In the early 1960s, Richter’s pictures were often shown in the context of collaborative artistic Actions and exhibitions, organized together with Polke, Lueg, and Kuttner. These Actions and exhibitions took place in shops or in empty stores (Demonstrative Ausstellung (Demonstrative Exhibition), Düsseldorf 1963), carrying Performance-like traits and demonstrating the search for a new artistic orientation during the time of Fluxus and Happenings. Richter’s work from the first part of the 1960s is characterized by a debate with the art of the time and with the political positioning of art in West Germany (Leben mit Pop (Life with Pop), Möbelhaus Berges, Düsseldorf 1963). It finds its motto in the label »Capitalist Realism,« chosen by the artists themselves, and a self-positioning as »German Pop Artists.«

In 1966, Richter did his first Farbtafeln (Color Panels) – his largest group of works consisting of 26 pictures that take up a different aspect of painting. The color groups, arranged in six blocks or nine and more color squares, show evenly monochrome color fields. Like Richter’s copying and »Vermalungen,« they are characterized by his fundamental, systematic dealings with painting and color. They again refer back to specific material used as a basis: at first, standard lacquer sample cards which Richter copied in enlarged format and beyond any art theoretical concepts of color and composition. In the 1970s, Richter then extended the number of arbitrarily arranged color fields in arithmetic progression from four to sixteen to 4096 colors (for example, 256 Farben / 256 Colors, 1974). Most importantly, the system was detached from the basis of the card samples. It was now grounded in a mathematical model according to which the three primary colors and, after 1973/74, also grey and green, were used in a fixed mixing ratio. Thus, an enormous spectrum of possible variation emerged. Richter now also changed the painting process of his »artificially naturalistic« pictures by deliberately including an assistant in his work.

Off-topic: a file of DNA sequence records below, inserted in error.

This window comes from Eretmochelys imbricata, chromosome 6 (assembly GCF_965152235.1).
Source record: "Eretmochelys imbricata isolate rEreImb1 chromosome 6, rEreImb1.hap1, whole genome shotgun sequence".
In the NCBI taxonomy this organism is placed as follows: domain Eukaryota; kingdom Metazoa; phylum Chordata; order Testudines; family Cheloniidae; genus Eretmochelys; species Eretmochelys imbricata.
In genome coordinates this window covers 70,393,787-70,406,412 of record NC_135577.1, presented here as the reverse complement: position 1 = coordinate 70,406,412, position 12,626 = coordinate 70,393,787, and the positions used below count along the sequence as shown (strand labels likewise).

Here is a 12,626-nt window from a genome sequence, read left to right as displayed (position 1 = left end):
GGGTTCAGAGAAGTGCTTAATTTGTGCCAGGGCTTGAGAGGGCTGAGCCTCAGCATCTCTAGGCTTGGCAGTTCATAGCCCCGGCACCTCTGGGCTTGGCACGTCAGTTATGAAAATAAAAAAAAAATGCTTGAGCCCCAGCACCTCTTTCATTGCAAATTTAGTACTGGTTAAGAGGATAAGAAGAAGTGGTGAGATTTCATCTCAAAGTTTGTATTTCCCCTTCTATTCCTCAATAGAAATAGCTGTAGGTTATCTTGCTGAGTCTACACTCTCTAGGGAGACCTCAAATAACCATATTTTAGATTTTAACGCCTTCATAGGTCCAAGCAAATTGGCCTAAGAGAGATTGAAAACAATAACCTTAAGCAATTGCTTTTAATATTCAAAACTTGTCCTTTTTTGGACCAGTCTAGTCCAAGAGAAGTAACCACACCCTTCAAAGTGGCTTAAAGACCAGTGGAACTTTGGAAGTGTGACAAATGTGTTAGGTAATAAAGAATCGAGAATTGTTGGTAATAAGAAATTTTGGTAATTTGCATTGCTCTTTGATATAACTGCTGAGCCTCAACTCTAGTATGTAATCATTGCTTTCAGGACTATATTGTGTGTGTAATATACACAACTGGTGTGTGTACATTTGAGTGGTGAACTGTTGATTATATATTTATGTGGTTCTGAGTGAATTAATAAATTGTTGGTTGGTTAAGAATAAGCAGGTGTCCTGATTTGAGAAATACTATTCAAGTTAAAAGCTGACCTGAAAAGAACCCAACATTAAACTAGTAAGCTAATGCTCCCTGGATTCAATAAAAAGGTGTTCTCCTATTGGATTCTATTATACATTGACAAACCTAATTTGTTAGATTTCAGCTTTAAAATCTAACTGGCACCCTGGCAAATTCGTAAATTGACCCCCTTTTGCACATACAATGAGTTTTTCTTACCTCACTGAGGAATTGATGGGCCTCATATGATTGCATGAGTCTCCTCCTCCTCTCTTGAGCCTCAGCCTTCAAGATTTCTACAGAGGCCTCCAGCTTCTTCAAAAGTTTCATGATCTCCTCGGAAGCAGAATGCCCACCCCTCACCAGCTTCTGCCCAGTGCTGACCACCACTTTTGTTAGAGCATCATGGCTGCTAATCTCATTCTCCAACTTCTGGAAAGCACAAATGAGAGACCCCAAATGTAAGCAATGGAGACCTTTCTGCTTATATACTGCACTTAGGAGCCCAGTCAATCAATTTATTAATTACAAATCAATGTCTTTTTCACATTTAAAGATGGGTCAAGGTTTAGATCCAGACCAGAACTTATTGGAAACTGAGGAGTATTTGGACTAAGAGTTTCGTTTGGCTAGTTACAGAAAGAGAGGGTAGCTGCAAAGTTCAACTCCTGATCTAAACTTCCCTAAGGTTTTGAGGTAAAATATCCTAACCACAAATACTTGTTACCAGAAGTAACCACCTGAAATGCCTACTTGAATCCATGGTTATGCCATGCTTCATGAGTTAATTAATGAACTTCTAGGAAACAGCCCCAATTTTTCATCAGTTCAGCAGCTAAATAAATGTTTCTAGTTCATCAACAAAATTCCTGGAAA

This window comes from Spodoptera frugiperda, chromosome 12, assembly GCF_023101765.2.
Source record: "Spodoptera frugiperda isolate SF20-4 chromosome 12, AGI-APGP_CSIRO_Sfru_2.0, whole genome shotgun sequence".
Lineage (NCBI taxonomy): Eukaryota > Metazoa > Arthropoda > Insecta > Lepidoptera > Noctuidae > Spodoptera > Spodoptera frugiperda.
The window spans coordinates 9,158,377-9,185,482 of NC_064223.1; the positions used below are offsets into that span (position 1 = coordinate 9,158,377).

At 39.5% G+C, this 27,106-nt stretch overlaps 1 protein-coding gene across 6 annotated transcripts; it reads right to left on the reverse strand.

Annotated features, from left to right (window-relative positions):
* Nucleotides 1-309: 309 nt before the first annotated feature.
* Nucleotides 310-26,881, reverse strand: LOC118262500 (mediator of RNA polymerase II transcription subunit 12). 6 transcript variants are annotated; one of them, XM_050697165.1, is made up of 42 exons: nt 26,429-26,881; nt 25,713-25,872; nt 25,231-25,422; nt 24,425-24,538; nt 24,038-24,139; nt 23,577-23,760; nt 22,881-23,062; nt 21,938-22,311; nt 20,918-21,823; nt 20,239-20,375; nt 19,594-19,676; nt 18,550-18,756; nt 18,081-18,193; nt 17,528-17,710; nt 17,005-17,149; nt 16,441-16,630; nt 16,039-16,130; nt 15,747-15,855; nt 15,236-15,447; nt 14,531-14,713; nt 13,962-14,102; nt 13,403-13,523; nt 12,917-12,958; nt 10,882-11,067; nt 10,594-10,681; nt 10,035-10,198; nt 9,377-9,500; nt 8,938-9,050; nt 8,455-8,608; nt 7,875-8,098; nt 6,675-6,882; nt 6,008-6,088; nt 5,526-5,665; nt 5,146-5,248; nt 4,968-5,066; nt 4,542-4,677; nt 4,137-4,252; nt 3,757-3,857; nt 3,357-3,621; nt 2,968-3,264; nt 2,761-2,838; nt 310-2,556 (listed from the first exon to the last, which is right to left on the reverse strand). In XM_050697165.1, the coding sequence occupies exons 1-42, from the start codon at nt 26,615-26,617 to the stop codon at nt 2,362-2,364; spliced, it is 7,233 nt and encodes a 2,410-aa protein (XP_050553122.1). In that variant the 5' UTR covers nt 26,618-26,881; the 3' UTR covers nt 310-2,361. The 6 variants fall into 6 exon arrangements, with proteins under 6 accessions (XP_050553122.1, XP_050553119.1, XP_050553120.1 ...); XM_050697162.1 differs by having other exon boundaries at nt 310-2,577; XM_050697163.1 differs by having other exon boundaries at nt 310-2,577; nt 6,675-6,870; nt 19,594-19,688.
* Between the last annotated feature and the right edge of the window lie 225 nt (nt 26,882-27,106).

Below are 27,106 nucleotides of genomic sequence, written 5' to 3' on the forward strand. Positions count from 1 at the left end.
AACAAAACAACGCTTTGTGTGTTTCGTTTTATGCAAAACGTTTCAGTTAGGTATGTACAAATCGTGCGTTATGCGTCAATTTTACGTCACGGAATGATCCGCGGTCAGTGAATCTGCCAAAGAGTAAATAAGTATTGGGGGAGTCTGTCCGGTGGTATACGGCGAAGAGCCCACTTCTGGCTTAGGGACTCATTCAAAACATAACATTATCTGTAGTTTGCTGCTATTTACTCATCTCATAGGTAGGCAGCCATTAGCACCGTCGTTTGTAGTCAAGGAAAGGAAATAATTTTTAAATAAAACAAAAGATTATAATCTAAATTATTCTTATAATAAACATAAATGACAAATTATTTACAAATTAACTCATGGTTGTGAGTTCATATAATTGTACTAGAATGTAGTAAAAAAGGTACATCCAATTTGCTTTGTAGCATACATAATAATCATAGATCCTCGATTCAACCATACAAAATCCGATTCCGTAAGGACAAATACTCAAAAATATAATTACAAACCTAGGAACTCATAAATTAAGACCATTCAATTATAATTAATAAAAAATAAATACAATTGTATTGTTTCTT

Zwei Skulpturen für einen Raum von Palermo / Two Sculptures for a Room of Palermo, developed together with Blinky Palermo in 1971 and consisting of plaster casts of Palermo’s and Richter’s heads, remained singular sculptural works vis à vis Richter’s general œuvre. Richter then shifted towards different types of pictures. He continued creating paintings that were photo-based, drawing on pornographic photos, city views, mountain landscapes, cloud formations, some of the pictures also containing disruptive furrows. In the 1970s, Richter also did brush-stroke and color streak pictures (Vermalung grau oder Rot-Blau-Gelb / Vermalung Grey orRed-Blue-Yellow, both 1972) that continued the principles of the color panes with specific color variants and were based on enlarged photographs. Yet with the texture of the picture, they now thematized painting itself. With the five-part cycle 18. Oktober 1977, done in 1988, Richter focused on the Baader-Meinhof group (West German terrorist group of the 1970s and 1980s). Like his Onkel Rudi / Uncle Rudi, 1965), or the Portraits (1971/72) exhibited at the Documenta 5, the cycle is part of the last works of the grey photo-»Vermalungen